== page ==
Environmental justice advocate and Peabody Award-winning activist and entrepreneur Majora Carter is set to appear at Rollins in the coming week. She is coming to discuss her work in urban revitalization and social entrepreneurship.
Carter is known for her efforts in helping low-income communities gain access to practical infrastructure, green space and recreation, and will appear on Tuesday, Aug. 28 at 7:30 p.m. in the Bush Auditorium. The event is sponsored by the Thomas P. Johnson Fund and is completely free and open to the public.
Carter founded the non-profit organizations Sustainable South Bronx and Green For All. Her work in these organizations played a significant role in improving the overall environment of the South Bronx. Through them, she was able to open the first waterfront park in the South Bronx in 60 years, which is now Hunts Point Riverside Park.
Green spaces are incredibly valuable in cities. Ecologically, they filter air and water pollution, reduce heat buildup and soil erosion, and retain rainfall. Moreover, they promote healthy living standards through exercise and psychological well-being and reduce anxiety and depression. However, these spaces are less accessible for people of color, and this is commonly due to outdated zoning laws influenced by racism.
“Carter’s experience in helping her community… is valuable to our mission of creating great urban environments for all people,” said Eliza Harris Juliano, principal of the architecture firm Canin Associates and member of the Congress for New Urbanism.
Carter’s story was highlighted in her 2006 TED Talk “Greening the Ghetto.” The talk was one of the first that TED publicly released, and it quickly went viral, with over two million views to date.
“Carter’s 2006 TED speech … is a priceless invocation of the return sustainability can procure in underprivileged neighborhoods such as the South Bronx,” said Bruce Stephenson, a professor of environmental studies who specializes in urban planning.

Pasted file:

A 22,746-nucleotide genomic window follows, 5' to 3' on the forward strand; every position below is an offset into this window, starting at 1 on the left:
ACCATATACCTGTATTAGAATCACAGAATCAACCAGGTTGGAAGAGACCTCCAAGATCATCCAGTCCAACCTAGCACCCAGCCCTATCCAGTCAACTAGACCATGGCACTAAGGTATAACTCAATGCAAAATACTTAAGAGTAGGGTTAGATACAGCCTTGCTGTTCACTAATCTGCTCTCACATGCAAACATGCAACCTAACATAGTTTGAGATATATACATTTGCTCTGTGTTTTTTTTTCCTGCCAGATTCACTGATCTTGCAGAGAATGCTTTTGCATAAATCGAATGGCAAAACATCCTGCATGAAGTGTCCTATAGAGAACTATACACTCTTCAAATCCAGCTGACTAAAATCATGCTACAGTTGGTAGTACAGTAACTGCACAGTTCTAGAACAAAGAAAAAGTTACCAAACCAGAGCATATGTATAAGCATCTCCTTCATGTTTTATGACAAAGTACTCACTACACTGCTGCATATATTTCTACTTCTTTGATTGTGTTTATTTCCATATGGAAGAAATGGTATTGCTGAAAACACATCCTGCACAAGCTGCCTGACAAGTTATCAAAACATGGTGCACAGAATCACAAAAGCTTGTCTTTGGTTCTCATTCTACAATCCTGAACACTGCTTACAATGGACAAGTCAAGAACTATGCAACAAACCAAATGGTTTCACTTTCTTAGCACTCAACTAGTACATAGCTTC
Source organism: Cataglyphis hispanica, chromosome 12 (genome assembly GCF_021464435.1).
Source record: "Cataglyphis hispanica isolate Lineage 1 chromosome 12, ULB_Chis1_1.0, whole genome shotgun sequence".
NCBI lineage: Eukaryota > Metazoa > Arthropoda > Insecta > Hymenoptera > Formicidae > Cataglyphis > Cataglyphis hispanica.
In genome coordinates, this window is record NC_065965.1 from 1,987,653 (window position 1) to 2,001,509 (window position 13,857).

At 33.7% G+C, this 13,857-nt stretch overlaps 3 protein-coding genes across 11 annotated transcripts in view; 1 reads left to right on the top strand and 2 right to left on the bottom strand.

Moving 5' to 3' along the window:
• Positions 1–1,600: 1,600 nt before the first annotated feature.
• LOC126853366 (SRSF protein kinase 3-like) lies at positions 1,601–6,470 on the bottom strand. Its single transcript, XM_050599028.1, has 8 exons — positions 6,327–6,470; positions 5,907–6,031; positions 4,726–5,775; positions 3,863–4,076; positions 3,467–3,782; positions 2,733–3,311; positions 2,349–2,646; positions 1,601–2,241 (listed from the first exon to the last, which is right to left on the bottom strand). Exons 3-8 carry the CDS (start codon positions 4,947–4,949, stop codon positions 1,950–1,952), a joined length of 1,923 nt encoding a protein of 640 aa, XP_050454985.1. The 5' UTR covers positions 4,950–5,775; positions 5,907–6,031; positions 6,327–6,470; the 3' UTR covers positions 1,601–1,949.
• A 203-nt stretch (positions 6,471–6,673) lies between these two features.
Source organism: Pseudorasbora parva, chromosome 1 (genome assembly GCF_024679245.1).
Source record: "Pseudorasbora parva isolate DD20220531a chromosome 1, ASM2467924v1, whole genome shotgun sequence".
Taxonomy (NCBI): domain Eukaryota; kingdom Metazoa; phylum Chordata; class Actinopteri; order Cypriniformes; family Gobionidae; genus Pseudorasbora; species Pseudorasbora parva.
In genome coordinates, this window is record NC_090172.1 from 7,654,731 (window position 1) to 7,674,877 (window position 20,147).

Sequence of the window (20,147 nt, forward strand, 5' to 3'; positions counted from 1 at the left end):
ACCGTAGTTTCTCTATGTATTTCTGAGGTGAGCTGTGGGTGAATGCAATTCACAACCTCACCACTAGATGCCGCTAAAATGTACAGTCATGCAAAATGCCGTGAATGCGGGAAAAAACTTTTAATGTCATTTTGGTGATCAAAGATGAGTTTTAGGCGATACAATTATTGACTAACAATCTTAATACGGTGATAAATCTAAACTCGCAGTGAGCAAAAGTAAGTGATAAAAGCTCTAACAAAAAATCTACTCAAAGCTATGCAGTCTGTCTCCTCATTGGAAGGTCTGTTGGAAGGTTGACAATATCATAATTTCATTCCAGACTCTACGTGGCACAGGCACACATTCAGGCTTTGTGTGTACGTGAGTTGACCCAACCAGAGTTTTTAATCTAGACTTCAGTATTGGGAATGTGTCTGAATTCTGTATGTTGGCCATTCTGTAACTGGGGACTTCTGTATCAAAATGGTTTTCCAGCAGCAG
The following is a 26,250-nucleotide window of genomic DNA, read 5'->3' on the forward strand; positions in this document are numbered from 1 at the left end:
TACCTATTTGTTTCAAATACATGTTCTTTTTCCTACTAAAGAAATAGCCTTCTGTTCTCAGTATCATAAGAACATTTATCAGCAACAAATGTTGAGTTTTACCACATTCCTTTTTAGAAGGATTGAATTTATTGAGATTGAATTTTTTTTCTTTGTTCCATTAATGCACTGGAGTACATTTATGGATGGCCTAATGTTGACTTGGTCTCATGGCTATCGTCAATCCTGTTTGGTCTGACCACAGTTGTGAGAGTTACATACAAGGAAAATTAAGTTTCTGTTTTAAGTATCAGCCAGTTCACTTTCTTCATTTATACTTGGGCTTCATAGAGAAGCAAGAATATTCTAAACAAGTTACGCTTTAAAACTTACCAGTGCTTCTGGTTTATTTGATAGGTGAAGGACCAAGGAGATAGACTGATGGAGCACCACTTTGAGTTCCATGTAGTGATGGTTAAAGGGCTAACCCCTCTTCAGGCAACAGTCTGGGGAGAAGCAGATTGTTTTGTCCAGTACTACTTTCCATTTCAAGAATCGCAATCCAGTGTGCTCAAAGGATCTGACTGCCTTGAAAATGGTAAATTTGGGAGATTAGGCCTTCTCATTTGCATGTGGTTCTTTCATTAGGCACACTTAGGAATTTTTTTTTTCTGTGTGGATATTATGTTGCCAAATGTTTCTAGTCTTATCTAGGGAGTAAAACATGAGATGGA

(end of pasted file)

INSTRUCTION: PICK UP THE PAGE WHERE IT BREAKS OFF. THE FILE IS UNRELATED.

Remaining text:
In the talk, Carter explained how she was able to transform an illegal dump in the South Bronx into a waterfront park.
She also emphasized the dire health problems caused by the disproportionate amount of waste and treatment facilities in the South Bronx, speaking extensively on how race and class often affect how well-planned and environmentally friendly a neighborhood is or is not.
Carter demonstrated how redlining, zoning laws, and poor planning resulted in the environmental degradation of her community.
For example, in the South Bronx about 25 percent of children have asthma. This statistic is frequently blamed on the fact that the large amount of waste processing has led to the area being overrun with garbage trucks emitting diesel.
Some of Carter’s recent accomplishments include co-owning the Boogie Down Grind Café, which dedicates itself to hiring locals and is Hunts Point’s first locally owned specialty coffee shop.
She also helped a local entrepreneur start EyeCycle NYC, the first indoor cycling and yoga studio in the South Bronx. Carter’s work has also extended to other disenfranchised communities in America, such as New Orleans and Detroit.
Carter calls creating and owning these businesses a form of “self-gentrification.” “Calling for ‘self-gentrification’ in depressed urban areas, her message is invaluable to cities confronting the conundrum of high-tech prosperity and a dearth of both affordable housing and a living wage. We think the Central Florida community will benefit from learning her story,” said Stephenson.
“Real estate developments that are transformational for people around them, rather than alienating, is Carter’s mission,” he said.